I have two loves of my life: My husband, and my childcarer. In our house, this is specifically a nanny – (without upsetting all the great babysitters, au pairs and other child caregivers out there!)
My nanny has been with us since my son was born seven years ago, and I do everything I can to let her know how much I adore her. Take the other night, when I went to an event thrown by a group of local mums. It was “spa night out” and we were treated to manicures, pedicures and massages. We also made our own bath salts, poured into a little glass jar and tied with a ribbon. I knew straight away what I’d do with mine: I came home and handed it to our nanny. “It’s for you, so you can take a relaxing bath–you deserve it,” I said.
Granted, I could use a relaxing bath (or twenty) myself. But I’m always trying to make sure our nanny feels cared for. This is the person I trust to take care of my kids. She’s my partner, my co-pilot in parenting. I want to her to be happy–and to have energy and enthusiasm to care for my children. And just as having a good relationship with my husband is important, this also takes time and attention. Plenty of other mums I know feel the same. Here are some ways to build strong relationships with your nannies – as well as any child caregivers and babysitters you use!
- Make expectations clear from day one
If you want your nanny to help with supper, laundry or housework–and she’ll have the time free during the day– let her know from the start. You don’t want to surprise a nanny with new demands, because she’ll feel taken advantage of. Some mums refuse to ask their nannies to do housework, as tempting as it may be, feeling that their child should be the top priority.
- Care–really care–about your nanny
I care about my nanny’s mental and physical health as much as I care about my family’s, because she’s part of my family, and I want her to feel that way. And the healthier she is, the better she’ll be able to take care of my children.
- Pamper her
I like giving my nanny job perks! I’ll record some of her favourite shows on the TV so she can watch them when the children are sleeping, and I make sure I have her favourite snacks around. On her birthday, I give her a personal gift–a scarf, for instance–and some cash, and I’ll have my son draw her a card. Really, she’s like my child’s second mother.
- Don’t get in her way
My nanny has brought up her own children, so I usually give her a lot of autonomy. Even if she does some things differently than I do, I realize that it probably worked for her, so no harm done. And we always make sure that her word is final when we’re not at home. This is especially important now that my son is playing more with other children in the neighbourhood and asking them to come over to play, or to go to their house. Whatever our nanny says is the last word! It conveys respect and also makes things run more smoothly.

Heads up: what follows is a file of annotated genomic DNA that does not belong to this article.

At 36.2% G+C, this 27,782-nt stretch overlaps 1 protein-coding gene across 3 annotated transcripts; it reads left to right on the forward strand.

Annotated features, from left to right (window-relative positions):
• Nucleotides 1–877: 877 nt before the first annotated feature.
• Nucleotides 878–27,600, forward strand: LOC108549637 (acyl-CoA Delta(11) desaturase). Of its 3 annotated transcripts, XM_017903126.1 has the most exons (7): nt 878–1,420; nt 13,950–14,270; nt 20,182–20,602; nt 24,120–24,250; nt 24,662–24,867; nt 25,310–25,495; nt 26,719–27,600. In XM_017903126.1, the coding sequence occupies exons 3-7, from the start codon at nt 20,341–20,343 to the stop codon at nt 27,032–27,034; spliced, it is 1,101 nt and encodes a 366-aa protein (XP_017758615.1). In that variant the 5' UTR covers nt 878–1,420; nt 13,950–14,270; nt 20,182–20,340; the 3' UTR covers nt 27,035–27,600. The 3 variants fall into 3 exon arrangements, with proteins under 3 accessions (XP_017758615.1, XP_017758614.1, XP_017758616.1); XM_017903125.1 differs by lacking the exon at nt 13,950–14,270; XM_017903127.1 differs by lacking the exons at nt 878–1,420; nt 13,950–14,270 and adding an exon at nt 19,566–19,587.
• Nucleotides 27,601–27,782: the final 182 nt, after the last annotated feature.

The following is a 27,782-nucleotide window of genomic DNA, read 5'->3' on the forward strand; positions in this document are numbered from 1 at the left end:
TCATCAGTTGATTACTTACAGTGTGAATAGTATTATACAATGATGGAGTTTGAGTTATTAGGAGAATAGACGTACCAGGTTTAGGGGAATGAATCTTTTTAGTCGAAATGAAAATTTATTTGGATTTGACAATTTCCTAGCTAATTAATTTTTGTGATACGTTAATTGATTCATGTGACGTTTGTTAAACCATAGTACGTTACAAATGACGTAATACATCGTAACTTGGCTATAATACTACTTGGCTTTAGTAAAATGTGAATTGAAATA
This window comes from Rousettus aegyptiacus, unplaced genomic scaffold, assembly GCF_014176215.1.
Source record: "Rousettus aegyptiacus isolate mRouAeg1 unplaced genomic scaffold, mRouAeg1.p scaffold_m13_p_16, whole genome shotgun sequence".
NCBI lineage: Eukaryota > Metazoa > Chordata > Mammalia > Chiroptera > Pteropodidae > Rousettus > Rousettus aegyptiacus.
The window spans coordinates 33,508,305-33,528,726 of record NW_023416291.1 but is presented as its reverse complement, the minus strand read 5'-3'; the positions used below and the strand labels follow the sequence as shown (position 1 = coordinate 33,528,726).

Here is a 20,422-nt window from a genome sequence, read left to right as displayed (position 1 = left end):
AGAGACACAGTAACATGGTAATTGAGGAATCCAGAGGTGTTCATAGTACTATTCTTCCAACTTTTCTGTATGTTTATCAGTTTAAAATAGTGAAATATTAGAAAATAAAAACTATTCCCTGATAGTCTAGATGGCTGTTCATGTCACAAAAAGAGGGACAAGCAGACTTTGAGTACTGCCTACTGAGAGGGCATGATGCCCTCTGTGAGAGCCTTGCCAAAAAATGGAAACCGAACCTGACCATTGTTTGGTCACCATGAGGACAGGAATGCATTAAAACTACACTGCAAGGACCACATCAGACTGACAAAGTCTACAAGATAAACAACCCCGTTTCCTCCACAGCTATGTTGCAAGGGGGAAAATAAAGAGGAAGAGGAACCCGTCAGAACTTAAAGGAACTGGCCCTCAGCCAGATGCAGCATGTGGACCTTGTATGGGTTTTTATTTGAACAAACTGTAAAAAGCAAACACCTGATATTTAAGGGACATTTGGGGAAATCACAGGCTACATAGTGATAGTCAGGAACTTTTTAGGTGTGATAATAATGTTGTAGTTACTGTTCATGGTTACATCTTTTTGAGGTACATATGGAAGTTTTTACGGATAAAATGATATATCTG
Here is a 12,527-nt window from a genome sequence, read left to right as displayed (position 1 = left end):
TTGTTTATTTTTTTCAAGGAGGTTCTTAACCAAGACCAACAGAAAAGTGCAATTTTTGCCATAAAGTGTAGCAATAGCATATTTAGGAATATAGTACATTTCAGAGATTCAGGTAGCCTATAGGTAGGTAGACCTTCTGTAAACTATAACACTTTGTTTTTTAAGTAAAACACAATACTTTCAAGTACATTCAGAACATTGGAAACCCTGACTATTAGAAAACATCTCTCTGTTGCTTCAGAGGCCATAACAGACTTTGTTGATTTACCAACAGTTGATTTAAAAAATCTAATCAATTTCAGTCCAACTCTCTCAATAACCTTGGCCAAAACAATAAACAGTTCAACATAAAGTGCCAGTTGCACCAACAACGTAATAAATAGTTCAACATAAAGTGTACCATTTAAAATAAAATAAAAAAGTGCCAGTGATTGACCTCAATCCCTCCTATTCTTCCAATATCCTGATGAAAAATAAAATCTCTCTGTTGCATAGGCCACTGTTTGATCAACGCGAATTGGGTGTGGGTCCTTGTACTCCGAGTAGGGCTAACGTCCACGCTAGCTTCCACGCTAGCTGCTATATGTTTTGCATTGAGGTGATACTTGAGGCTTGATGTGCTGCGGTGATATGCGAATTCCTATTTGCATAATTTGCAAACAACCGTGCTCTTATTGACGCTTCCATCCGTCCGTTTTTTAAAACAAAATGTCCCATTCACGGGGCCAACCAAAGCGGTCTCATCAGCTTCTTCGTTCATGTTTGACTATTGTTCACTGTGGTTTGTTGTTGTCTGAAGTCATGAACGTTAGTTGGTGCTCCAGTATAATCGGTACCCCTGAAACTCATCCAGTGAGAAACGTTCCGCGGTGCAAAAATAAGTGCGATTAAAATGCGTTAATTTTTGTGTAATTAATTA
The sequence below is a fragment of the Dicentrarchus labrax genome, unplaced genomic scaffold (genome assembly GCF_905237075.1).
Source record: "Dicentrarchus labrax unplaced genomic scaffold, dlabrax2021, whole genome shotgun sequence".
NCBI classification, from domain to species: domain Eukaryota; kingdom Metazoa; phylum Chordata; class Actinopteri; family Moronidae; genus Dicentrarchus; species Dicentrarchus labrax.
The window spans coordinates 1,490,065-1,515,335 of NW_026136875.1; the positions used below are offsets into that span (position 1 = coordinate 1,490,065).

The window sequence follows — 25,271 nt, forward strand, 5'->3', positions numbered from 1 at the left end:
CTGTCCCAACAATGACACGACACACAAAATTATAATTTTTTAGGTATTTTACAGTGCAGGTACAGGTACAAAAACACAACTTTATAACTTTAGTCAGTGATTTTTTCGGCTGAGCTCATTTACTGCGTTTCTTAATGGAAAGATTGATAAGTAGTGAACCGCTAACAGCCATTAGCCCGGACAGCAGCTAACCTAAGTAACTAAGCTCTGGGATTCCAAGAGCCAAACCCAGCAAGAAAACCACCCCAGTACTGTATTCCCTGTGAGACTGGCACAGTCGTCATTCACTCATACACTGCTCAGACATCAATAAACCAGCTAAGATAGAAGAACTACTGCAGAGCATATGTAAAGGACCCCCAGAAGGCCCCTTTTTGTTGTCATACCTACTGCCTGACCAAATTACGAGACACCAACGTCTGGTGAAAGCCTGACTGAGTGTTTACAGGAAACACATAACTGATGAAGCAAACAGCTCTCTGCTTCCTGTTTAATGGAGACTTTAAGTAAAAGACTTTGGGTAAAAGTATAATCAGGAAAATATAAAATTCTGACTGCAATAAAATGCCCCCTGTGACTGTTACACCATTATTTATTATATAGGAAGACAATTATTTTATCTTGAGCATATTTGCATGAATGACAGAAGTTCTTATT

- Be generous
Most moms give their nannies an end-of-year bonus (sometimes, as much as an extra week’s salary), as well as an annual pay raise. You’ve got to err on the side of generosity. If my nanny works an extra half-hour, for instance, I’ll round up to an hour. If she bought my child a $6 lunch, I’ll reimburse her with $10. Some of my friends think it’s daft, but I see the payoff. She can always work when I ask her, and more importantly, she’s happy and cheerful and works hard to make our lives better in every way.
- Choose your battles…
I avoid speaking up about minor things that bother me. My nanny has a habit of opening the microwave without first pressing ‘Stop.’ I think it could break it, and if my husband did it, I’d ask him to stop doing it! But I haven’t mentioned it. My philosophy is that the less I criticize and make requests, the more impact it will have when I have an important change I want her to make.
- ..but do speak up about big issues
If I have to talk with our nanny about something I’m not happy about, I try to get home from work early so we can talk before she leaves, or I’ll ask her to come in a few minutes early in the morning. It’s not really fair to leave notes about big things –your nanny, and your children, deserve a discussion. If you leave a note, your nanny might feel attacked. It’s so easy to read the wrong tone in a note.
- Help her stay organized
I have a large calendar hanging on the kitchen pinboard where I write down activities and when friends are coming round to play. Some of my more organized friends have given their nannies smartphones that they can share calendars on. That way, we can remember what’s happening when. It keeps us both sane!